Memorial Day 2023: Tributes, events honor fallen heroes across LA County

The first public event for Memorial Day at the Los Angeles National Cemetery since 2019 was held Monday, with Los Angeles Mayor Karen Bass among the speakers.

Bass recognized the service of fallen military members and discussed how the public can do more to serve veterans in need.

"Today is a day to remember all who have served, those who died on the front lines of war and those who died unhoused on our streets after returning home from serving this country," Bass said. "One thing is clear: Our gratitude can never match the sacrifice that they made."

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The program also included remarks by Maj. Gen. Evan Dertian, the commander of the Air Force Test Center at Edwards Air Force Base, music by the 300th Army Band and displays by Buffalo Soldier and Civil War reenactors.

The Canoga Park Memorial Day Parade also returned after a three-year absence, with an opening ceremony at the intersection of Sherman Way and Owensmouth Avenue.

The ceremony included a wreath laying at the Wall of Honor in memory of U.S. Air Force 1st Lt. Arthur "Skip" Bedal, a navigator aboard a B-26B Invader bomber killed with the other two crewman when it slammed into a mountain during a support mission for South Vietnamese troops against the Viet Cong on Aug. 16, 1963.

The crash occurred in the guerrilla-infested jungle of Quang Ngai province in central Vietnam, near the South China Sea. The crash was later attributed to mechanical failure.

Bedal's daughter Sheryl-Jo Bedal was the parade's Vietnam War honoree. She was 20 months old when her father was killed.

The 31st edition of the parade began at Sherman Way and Owensmouth Avenue and proceeded east to Cozycroft Avenue.

Its World War II honorees were 100-year-old Ethel Margolin, a WAC with the 8th Army Air Force; Barney Leone, a U.S. Navy Machinist Mate 2nd Class aboard the gasoline tanker USS Nemasket, who witnessed six Marines raising the U.S. flag atop Mount Suribachi during the Battle of Iwo Jima, depicted in an iconic photograph taken by Joe Rosenthal of The Associated Press; and Joe Weber, who also served in the U.S. Navy.

The Korean War honorees were Leon Martinez, who served in the U.S. Air Force, and Bill Bird, who served in the U.S. Army.

The parade included a flyover by a C-130J Super Hercules military transport aircraft and an appearance by members of the Naval Mobile Construction Battalion Three, better known as the Seabees, the specialized military construction unit created during World War II to support military operations. The unit has built airfields, schools and hospitals and repaired infrastructure.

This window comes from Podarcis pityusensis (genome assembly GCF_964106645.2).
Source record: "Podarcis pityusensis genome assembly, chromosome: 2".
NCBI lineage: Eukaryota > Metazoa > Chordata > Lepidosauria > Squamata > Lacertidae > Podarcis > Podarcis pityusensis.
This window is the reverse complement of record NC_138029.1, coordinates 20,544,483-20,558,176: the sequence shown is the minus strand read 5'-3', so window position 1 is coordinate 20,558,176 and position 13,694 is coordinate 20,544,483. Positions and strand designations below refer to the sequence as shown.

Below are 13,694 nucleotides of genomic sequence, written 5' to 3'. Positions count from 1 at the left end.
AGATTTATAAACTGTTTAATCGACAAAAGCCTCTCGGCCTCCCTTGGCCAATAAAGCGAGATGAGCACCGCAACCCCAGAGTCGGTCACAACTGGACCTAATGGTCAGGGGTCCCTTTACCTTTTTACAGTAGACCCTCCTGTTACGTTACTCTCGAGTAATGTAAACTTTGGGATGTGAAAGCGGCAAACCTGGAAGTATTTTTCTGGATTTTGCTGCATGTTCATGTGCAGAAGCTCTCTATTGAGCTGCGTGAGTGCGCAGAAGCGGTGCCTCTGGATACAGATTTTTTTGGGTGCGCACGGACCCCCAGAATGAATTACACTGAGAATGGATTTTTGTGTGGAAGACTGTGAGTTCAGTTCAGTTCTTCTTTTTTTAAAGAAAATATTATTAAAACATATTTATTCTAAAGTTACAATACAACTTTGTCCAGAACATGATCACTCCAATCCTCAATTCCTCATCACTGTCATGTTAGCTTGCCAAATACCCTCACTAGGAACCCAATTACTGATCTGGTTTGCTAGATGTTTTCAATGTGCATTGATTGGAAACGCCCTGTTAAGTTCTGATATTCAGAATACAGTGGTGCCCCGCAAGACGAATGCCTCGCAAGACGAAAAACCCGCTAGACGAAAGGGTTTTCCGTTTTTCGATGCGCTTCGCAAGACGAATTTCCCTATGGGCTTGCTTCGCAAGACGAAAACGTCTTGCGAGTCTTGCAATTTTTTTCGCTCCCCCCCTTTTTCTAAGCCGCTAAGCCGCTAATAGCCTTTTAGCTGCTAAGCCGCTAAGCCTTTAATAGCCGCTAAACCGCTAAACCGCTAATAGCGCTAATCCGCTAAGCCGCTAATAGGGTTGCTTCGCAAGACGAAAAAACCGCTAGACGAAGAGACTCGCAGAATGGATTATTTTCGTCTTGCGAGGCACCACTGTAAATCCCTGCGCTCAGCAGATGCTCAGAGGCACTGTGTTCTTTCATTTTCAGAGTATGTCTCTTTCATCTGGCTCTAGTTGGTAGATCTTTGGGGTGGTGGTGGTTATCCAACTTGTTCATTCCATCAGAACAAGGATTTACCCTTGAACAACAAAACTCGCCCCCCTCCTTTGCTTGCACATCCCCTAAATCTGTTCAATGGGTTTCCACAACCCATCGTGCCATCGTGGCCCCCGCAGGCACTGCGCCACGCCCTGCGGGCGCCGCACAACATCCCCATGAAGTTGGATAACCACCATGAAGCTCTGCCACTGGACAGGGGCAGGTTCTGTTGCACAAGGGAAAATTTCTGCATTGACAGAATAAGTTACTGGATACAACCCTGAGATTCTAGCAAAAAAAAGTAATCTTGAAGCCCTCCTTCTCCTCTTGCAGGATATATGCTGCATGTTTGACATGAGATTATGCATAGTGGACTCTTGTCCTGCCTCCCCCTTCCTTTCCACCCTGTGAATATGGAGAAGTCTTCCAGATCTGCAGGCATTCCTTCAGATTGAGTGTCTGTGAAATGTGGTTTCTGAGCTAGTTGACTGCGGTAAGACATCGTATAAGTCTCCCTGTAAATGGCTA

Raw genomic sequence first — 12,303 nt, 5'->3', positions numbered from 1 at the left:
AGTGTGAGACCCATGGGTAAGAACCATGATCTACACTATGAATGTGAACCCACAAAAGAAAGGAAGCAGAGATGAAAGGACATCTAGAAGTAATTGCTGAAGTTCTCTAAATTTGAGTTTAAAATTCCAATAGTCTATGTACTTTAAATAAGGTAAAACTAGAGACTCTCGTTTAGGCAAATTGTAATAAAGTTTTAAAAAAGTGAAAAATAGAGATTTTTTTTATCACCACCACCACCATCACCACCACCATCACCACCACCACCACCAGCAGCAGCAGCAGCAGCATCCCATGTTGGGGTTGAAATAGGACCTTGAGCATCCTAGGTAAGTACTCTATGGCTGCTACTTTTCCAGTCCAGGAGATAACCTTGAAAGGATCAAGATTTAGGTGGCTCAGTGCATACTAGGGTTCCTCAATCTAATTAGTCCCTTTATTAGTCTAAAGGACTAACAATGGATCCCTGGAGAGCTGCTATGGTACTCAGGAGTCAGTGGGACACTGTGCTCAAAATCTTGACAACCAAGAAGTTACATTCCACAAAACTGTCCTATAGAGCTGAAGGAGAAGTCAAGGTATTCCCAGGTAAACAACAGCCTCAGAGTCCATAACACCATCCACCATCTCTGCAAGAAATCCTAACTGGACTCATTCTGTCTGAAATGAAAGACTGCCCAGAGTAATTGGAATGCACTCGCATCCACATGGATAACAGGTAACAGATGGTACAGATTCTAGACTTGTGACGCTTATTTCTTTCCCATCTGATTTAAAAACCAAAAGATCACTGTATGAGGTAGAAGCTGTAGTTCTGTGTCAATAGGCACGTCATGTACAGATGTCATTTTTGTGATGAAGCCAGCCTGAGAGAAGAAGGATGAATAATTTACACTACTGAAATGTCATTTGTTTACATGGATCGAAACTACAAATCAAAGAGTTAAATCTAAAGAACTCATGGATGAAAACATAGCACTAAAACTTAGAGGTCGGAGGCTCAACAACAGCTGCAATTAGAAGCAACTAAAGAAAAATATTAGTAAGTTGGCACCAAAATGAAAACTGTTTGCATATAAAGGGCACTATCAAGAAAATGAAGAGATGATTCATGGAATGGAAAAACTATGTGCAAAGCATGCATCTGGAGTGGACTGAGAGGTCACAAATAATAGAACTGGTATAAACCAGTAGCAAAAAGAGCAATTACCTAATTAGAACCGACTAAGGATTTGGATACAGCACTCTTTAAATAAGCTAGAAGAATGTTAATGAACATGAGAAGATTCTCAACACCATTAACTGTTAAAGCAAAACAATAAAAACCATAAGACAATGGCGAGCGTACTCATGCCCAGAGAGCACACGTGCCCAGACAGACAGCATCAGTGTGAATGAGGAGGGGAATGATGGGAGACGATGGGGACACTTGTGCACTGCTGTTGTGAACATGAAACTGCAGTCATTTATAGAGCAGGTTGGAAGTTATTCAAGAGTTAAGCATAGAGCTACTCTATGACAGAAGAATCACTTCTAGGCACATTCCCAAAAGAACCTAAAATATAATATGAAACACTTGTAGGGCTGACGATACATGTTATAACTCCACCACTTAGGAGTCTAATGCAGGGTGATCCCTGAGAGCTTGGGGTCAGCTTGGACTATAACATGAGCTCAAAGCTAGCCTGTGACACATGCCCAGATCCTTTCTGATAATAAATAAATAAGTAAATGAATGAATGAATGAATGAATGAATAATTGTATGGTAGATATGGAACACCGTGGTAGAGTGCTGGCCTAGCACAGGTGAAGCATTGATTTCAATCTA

The parade also included floats and musical groups.

The 50th Fiesta Days Parade in La Canada Flintridge began at Cornishon Avenue, then traveled east along Foothill Boulevard to Gould Avenue. The theme was "Golden Jubilee." The grand marshal was Miss LCF Royal Court Alumni.

Los Angeles County Supervisor Kathryn Barger, whose district includes La Canada Flintridge, was among the participants.

"As we enjoy the long weekend, I encourage everyone to take a moment to remember our fallen heroes, as well as those burdened with the loss of carrying on without their loved ones," Barger told City News Service. "We can also honor the lives of those who did not make it home by fulfilling our commitment to serve the veterans in our community.

"Every day, we must renew our promise to serve those who have served."

Barger's colleague on the Board of Supervisors, Janice Hahn, helped raise the American flag at the Memorial Day Observance at Green Hills Memorial Park in Rancho Palos Verdes.

The observance began at 10 a.m. and included skydivers, a procession of colors, including a mounted posse, civilian and military flyover and a performance by Navy Band Southwest. The keynote speaker was retired U.S. Army Col. David W. Sutherland, whose career included being commander of coalition forces in Diyala, Iraq and being the special assistant to then-Joint Chiefs of Staff Chairman Adm. Michael Mullen.

"The Memorial Day Observance at Green Hills Memorial Park is a cherished tradition for so many families, as we remember loved ones who served and made great sacrifices for our country," Hahn tweeted Monday. "I'm honored to share this day with them."

In Long Beach, the Honoring Our Fallen Memorial Day Reading of Names of the more than 7,000 Americans who have fallen in combat and training exercises since the 9/11 attacks as reported by U.S. Central Command was held at Rosie the Riveter Park, with a bagpiper tribute.